Study Finds Modernization Reforms On Track
FOR IMMEDIATE RELEASE:
Contact: State Rep. Jason Murphey State Rep. David Derby
Capitol: (405) 557-7350 Capitol: (405) 557-7377
OKLAHOMA CITY – State and local governments are set to save $21 million each year due to purchasing reforms enacted in recent years by the Legislature and is on track to achieve further savings through consolidated information technology services and financial shared services, House committee members were told today.
Randy Ross, the deputy director at the Department of Central Services testifying at a legislative study before the House Government Modernization committee today, said the agency is continuing to negotiate new contracts for commodities utilized by state and local agencies. He said state agencies are projected to save approximately $13 million and local entities projected to save nearly $8 million. The agency is expected to document total savings in January.
“Central purchasing reforms have helped provide millions of dollars in relief to state and local government budgets as their revenues decline,” said state Rep. Jason Murphey, R-Guthrie and chairman of the committee. “We expect to see further savings from current IT consolidation efforts and financial saved services and were encouraged today to hear that those efforts are being implemented at a breakneck pace.”
The committee also heard testimony that recent legislative reforms are allowing state officials to re-negotiate contracts with vendors who are no longer providing products at a price which is competitive with commonly available peer products.
Chief Information Officer Alex Pettit and a representative of Capgemini told the committee that the data-collection phase of the IT consolidation effort is underway, with surveys sent out to agencies last week and an automated scan of seven agencies already completed. The final report of the IT consolidation plan is scheduled to be completed Feb. 28, 2011. A rough draft will be available by mid-December of this year.
“The CIO has already identified a need for technology standardization among agencies, a problem with document compatibility and a lack of communication between the IT personnel of various agencies,” Murphey said. “I have been very impressed with the speed of this consolidation effort.”
State Rep. David Derby, vice-chairman of the committee, sponsored the IT consolidation initiative as part of House Bill 1170 during the 2009 legislative session and plans to file follow-up legislation during the 2011 to incorporate any additional reforms suggested in the plan.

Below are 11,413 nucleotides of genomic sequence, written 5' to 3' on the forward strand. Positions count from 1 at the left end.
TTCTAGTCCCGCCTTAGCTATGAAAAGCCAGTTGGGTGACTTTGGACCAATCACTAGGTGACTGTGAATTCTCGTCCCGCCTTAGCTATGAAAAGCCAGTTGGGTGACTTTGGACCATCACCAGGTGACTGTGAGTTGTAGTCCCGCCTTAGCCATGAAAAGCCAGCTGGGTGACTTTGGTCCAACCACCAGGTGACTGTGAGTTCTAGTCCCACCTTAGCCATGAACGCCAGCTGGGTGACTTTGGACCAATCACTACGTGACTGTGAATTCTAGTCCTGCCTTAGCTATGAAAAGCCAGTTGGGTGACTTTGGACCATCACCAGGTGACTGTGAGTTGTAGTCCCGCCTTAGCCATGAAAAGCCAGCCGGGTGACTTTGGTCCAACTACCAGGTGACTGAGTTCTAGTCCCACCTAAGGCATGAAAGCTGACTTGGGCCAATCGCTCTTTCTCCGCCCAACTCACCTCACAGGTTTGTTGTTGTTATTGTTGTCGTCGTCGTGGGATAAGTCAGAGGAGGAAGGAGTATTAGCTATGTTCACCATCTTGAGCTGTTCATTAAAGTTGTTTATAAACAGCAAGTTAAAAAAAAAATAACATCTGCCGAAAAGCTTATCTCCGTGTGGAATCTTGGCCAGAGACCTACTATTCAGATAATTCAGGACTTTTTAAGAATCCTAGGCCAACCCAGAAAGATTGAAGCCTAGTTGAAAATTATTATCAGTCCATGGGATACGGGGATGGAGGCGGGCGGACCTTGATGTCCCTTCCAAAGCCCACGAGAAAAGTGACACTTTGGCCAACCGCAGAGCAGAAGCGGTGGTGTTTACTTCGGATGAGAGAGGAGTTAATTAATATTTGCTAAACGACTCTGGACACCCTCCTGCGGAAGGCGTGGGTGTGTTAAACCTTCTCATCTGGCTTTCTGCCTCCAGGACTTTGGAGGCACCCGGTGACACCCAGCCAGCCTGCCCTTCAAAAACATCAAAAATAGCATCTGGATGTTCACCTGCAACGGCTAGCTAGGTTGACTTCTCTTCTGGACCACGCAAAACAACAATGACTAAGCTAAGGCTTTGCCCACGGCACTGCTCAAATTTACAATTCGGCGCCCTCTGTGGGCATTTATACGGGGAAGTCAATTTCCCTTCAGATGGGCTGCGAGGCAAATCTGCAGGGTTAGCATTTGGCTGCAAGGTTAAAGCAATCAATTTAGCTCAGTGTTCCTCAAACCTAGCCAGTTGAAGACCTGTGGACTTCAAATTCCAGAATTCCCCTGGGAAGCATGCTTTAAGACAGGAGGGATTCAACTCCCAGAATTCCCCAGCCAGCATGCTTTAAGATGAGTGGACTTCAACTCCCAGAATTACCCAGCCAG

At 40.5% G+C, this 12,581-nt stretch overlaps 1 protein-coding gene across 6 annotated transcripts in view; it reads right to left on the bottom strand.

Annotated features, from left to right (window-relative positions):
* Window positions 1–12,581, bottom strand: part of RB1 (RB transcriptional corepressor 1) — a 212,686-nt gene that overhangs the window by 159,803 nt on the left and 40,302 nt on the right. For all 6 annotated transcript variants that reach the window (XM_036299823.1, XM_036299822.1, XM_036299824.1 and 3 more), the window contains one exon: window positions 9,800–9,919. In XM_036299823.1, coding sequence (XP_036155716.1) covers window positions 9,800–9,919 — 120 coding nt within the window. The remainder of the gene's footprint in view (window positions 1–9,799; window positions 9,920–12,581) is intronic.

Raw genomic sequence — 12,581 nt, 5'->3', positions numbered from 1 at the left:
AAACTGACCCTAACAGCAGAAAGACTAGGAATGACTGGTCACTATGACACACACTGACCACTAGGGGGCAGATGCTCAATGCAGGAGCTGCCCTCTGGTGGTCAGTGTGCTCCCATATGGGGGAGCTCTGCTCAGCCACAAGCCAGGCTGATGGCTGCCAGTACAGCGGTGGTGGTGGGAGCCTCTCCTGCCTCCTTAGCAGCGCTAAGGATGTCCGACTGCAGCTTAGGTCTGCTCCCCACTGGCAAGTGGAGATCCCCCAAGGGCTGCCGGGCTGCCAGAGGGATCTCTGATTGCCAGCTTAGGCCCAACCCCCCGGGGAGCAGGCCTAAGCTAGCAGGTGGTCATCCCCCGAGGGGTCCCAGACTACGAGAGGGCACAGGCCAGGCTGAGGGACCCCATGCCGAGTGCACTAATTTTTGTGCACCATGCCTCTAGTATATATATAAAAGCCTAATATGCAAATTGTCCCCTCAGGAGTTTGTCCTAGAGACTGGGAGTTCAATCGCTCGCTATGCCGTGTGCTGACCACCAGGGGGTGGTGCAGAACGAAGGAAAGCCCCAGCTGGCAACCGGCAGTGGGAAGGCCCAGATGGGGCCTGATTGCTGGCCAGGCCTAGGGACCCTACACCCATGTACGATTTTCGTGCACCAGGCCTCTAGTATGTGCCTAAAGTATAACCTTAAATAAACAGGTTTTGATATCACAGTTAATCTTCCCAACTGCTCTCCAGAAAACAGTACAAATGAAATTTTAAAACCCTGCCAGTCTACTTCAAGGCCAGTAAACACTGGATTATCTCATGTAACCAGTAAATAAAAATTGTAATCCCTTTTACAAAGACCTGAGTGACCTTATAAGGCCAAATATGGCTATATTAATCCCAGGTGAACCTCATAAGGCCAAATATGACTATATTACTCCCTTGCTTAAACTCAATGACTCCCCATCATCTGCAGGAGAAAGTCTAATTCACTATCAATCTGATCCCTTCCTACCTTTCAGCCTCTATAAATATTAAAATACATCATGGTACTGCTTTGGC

“The state stands to save millions through the consolidation of services in a massive area of state spending,” Derby, R-Owasso, said. “It is critical that the Legislature implement the plan’s suggestions after they are made available in February.”
The committee also heard from Brenda Bolander with the Office of State Finance, who said 95 agencies, representing 99 percent of travel claims, were using the newly implemented electronic payment system for travel expenses. She also noted that 20 percent of interagency payments were now made electronically. She said that OSF plans to implement an online system for submitting travel claims and grant provisioning. A Hackett Group report showed that Oklahoma needed to make more of its financial processing electronic.
OSF Director of Operations Jim McGoodwin reported that 22 agencies were not yet in compliance with a 2010 law requiring licensing to be available online. The number represents approximately one-third of agencies which must comply with the law.
“While there are some excellent examples of state agency online licensing offerings, it is very disturbing that this many agencies appear to be ignoring the law,” Murphey said.
“The Oklahoma Office of State Finance, Department of Central Services and Chief Information Office are experts in their areas,” Murphey said. “As state agencies increasingly delegate purchasing, information technology and financial services to these support agencies, they will be better able to focus on their own respective missions.”
The study also examined the use of videoconferenceing to reduce travel costs and heard from representatives of Oklahomans for Responsible Government and the Oklahoma Council on Public Affairs and received testimony from the Oklahoma Healthcare Authority regarding the possible realization of savings through the implementation of a telework pilot program for state employees.